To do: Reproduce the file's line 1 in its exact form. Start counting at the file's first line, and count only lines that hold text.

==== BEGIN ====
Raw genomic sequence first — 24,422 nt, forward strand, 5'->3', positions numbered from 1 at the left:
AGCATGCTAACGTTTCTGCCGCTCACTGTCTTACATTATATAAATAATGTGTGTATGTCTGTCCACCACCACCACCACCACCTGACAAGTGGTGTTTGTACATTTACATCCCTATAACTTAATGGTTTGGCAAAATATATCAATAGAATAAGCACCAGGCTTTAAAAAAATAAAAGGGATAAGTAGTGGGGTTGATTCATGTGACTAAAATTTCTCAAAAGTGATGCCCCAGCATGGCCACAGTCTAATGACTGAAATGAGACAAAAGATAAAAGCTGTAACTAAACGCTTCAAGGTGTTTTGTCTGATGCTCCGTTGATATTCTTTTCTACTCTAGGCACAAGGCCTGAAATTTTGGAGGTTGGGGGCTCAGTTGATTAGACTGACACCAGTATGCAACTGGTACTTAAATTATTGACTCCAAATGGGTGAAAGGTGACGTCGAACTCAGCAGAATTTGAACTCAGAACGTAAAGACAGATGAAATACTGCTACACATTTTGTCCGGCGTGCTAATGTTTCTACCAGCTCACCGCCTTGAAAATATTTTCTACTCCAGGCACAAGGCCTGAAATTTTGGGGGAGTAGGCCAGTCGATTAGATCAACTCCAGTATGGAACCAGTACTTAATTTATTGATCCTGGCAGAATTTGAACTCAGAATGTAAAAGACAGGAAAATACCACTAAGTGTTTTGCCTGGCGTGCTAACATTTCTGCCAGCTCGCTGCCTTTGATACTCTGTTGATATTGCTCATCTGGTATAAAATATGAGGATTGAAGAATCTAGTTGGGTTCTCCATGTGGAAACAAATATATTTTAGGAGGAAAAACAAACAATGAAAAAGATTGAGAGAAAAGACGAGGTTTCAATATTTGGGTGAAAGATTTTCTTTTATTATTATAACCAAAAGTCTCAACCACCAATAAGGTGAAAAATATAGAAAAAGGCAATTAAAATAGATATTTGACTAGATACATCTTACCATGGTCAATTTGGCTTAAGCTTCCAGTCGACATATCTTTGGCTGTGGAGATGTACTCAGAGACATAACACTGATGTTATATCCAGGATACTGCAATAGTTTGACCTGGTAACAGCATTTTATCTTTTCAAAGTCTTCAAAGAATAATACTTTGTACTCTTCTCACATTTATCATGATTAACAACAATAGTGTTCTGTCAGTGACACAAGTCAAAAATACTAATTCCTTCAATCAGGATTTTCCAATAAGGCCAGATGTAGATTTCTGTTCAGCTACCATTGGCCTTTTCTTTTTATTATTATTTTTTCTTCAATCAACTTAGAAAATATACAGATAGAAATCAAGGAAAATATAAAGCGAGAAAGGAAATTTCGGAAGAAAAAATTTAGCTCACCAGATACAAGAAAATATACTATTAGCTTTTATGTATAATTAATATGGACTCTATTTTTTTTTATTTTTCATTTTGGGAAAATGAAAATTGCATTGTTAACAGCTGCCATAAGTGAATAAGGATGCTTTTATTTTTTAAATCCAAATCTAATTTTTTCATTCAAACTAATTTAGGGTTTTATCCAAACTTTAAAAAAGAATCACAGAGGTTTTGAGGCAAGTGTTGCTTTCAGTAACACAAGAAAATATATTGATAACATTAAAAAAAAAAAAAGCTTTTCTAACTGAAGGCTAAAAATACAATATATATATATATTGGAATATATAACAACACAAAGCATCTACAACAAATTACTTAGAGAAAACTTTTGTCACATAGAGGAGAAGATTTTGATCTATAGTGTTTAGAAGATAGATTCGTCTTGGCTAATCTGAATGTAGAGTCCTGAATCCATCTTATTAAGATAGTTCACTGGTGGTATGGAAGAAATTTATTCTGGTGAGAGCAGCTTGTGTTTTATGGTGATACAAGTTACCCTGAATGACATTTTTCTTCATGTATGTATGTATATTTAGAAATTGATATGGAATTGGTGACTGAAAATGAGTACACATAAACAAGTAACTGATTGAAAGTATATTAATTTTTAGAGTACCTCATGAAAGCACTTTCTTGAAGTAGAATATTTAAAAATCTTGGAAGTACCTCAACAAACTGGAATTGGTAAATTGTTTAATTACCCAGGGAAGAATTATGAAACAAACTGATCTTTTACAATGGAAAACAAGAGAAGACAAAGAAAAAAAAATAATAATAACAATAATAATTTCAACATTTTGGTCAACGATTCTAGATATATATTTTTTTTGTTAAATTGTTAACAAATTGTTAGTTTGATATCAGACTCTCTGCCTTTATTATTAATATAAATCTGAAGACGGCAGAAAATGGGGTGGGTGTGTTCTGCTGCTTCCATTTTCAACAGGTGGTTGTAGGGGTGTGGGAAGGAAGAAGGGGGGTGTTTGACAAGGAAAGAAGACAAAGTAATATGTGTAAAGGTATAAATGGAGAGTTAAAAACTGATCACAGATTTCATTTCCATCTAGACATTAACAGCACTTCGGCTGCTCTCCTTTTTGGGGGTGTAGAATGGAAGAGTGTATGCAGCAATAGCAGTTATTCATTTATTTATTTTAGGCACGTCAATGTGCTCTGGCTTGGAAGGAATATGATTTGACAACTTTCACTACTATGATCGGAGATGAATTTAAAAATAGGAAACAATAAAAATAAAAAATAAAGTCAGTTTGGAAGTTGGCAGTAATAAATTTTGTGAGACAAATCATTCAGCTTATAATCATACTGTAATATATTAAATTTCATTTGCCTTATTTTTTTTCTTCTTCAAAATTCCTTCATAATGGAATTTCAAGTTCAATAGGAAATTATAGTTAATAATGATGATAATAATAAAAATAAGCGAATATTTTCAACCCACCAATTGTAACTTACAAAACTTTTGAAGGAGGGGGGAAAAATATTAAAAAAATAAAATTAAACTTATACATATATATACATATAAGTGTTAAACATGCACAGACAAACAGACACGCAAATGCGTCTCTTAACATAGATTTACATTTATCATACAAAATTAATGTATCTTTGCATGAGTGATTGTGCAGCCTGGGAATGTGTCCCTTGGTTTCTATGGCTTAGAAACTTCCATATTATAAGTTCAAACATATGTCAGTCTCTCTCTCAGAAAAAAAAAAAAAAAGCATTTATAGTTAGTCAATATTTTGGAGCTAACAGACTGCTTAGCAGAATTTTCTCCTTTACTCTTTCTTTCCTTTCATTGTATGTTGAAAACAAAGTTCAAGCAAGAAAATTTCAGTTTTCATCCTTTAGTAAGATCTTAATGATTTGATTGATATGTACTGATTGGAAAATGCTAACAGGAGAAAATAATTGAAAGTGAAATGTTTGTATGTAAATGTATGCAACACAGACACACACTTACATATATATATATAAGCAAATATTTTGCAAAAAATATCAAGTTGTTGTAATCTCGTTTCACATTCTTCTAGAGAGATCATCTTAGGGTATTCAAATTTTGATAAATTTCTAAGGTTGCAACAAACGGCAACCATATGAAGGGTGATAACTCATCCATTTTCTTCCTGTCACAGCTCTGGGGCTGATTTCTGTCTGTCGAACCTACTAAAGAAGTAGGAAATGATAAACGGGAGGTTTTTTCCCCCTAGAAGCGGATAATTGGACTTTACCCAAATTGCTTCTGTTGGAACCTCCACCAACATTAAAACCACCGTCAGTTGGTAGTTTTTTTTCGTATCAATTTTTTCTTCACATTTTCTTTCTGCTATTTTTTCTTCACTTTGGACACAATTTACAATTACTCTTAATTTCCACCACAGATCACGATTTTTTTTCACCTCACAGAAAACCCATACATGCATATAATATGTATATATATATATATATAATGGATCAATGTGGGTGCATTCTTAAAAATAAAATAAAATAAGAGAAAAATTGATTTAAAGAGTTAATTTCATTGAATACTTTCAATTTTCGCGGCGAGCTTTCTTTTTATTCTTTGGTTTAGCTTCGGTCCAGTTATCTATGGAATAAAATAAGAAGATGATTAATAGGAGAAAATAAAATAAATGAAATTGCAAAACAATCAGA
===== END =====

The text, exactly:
Raw genomic sequence first — 24,422 nt, forward strand, 5'->3', positions numbered from 1 at the left: